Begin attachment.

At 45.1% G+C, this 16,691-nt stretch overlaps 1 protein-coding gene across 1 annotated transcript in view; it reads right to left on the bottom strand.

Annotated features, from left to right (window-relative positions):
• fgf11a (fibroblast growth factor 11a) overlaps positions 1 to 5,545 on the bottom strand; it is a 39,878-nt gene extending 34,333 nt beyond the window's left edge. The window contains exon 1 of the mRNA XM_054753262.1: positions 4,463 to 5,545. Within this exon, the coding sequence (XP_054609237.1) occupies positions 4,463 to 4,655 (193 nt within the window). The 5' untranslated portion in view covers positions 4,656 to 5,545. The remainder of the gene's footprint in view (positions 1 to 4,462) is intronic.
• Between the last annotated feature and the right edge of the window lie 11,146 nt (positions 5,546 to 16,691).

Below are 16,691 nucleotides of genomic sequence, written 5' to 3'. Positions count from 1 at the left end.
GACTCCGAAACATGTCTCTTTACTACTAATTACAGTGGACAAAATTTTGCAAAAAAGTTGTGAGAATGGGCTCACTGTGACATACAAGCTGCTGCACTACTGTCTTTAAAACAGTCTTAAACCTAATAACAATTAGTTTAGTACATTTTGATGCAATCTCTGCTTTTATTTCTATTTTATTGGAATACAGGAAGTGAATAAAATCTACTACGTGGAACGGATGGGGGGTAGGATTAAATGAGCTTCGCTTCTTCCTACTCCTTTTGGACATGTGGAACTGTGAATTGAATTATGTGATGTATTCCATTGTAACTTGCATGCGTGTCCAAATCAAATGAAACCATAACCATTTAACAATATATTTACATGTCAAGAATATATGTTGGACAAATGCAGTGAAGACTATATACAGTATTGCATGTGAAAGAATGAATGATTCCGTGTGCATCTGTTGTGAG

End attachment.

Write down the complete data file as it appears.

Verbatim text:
At 45.1% G+C, this 16,691-nt stretch overlaps 1 protein-coding gene across 1 annotated transcript in view; it reads right to left on the bottom strand.

Annotated features, from left to right (window-relative positions):
• fgf11a (fibroblast growth factor 11a) overlaps positions 1 to 5,545 on the bottom strand; it is a 39,878-nt gene extending 34,333 nt beyond the window's left edge. The window contains exon 1 of the mRNA XM_054753262.1: positions 4,463 to 5,545. Within this exon, the coding sequence (XP_054609237.1) occupies positions 4,463 to 4,655 (193 nt within the window). The 5' untranslated portion in view covers positions 4,656 to 5,545. The remainder of the gene's footprint in view (positions 1 to 4,462) is intronic.
• Between the last annotated feature and the right edge of the window lie 11,146 nt (positions 5,546 to 16,691).

Below are 16,691 nucleotides of genomic sequence, written 5' to 3'. Positions count from 1 at the left end.
GACTCCGAAACATGTCTCTTTACTACTAATTACAGTGGACAAAATTTTGCAAAAAAGTTGTGAGAATGGGCTCACTGTGACATACAAGCTGCTGCACTACTGTCTTTAAAACAGTCTTAAACCTAATAACAATTAGTTTAGTACATTTTGATGCAATCTCTGCTTTTATTTCTATTTTATTGGAATACAGGAAGTGAATAAAATCTACTACGTGGAACGGATGGGGGGTAGGATTAAATGAGCTTCGCTTCTTCCTACTCCTTTTGGACATGTGGAACTGTGAATTGAATTATGTGATGTATTCCATTGTAACTTGCATGCGTGTCCAAATCAAATGAAACCATAACCATTTAACAATATATTTACATGTCAAGAATATATGTTGGACAAATGCAGTGAAGACTATATACAGTATTGCATGTGAAAGAATGAATGATTCCGTGTGCATCTGTTGTGAG